The actor, who portrayed gangster Dry Eye in the Guy Ritchie-directed movie, has addressed criticism, particularly of a scene in which co-star Hugh Grant's character adopts a Chinese accent, insisting film fans are being too sensitive and naive.
"If you think gangsters aren't going to be racist and go down to the lowest derogatory terminologies, I don't know what kind of world you live in," he says in an interview with NME.com.
And the "Last Christmas" star points out criticism about politically incorrectness in films can restrict creativity.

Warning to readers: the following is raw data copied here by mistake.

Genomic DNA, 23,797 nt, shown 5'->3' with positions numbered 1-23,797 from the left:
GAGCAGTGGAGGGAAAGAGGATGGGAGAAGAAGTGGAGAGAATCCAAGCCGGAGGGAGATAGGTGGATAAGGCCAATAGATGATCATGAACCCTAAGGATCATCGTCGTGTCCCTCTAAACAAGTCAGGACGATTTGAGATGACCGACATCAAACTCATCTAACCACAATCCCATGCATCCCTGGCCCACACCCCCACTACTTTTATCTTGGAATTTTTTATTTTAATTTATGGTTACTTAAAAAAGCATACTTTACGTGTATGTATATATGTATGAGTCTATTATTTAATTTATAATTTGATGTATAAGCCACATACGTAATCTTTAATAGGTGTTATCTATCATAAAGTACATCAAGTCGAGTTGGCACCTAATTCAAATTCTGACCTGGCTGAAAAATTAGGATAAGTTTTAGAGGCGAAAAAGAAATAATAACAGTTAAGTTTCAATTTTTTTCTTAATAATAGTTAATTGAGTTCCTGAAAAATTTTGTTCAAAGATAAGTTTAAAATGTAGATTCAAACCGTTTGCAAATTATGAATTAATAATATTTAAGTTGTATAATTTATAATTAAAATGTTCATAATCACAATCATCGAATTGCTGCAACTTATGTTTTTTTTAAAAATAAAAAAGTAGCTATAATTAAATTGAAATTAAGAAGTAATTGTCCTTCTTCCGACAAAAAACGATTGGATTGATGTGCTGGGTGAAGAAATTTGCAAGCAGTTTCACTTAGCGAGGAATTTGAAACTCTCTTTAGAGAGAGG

"In this day and age of being PC, do you think that restricts art or creation? Because we have to pander to people who perhaps don't want racist words to be on screen or projected from someone's mouth; but in reality it's what happens," he explains. "Are gangsters going to be nice to each other just because they don't want to hurt each other's feelings? I don't think so."
That said, the U.K. native thinks there's a place to draw the line. "Of course there's boundaries, and I felt as an Asian and as a man, those boundaries were never stepped over and it was always a safe set," he adds. "If there is ever a time there isn't a safe set, you know, the hand goes up and a discussion is made."